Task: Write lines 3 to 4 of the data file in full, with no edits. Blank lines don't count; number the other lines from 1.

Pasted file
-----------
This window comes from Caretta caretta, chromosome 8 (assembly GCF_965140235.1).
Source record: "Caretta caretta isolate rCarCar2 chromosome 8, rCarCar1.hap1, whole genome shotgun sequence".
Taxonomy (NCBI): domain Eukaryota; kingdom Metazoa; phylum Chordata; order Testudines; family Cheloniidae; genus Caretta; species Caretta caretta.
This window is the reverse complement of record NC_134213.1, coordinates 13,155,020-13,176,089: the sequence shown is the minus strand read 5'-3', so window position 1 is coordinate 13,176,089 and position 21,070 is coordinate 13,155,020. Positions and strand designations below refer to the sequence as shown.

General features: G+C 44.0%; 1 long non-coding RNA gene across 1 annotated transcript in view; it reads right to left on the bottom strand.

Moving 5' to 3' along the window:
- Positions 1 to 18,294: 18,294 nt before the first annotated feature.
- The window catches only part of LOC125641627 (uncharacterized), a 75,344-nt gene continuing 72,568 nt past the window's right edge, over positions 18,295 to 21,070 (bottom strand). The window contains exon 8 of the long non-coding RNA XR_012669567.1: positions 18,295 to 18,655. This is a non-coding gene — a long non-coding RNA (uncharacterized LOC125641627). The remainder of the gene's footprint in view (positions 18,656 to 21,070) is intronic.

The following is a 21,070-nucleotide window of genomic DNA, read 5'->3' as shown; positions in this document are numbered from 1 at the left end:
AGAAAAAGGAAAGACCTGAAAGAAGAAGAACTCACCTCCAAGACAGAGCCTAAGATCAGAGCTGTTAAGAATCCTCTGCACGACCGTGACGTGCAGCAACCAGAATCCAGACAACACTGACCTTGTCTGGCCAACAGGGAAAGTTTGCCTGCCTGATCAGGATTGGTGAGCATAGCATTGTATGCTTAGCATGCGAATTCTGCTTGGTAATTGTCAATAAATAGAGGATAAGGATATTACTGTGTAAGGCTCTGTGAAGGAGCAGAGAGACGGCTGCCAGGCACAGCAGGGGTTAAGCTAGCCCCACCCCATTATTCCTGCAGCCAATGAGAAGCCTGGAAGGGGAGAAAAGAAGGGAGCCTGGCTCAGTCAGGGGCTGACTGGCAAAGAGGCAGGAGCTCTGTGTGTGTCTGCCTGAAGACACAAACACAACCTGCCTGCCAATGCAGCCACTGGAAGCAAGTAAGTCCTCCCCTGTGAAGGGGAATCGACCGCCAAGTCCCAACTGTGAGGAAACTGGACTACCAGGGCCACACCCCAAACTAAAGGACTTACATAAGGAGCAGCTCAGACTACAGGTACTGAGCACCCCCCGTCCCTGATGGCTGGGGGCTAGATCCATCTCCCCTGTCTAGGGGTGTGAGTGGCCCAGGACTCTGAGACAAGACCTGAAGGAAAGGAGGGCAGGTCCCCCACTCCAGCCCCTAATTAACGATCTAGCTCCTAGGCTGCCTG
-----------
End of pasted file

Taxonomy (NCBI): domain Eukaryota; kingdom Metazoa; phylum Chordata; order Testudines; family Cheloniidae; genus Caretta; species Caretta caretta.
This window is the reverse complement of record NC_134213.1, coordinates 13,155,020-13,176,089: the sequence shown is the minus strand read 5'-3', so window position 1 is coordinate 13,176,089 and position 21,070 is coordinate 13,155,020. Positions and strand designations below refer to the sequence as shown.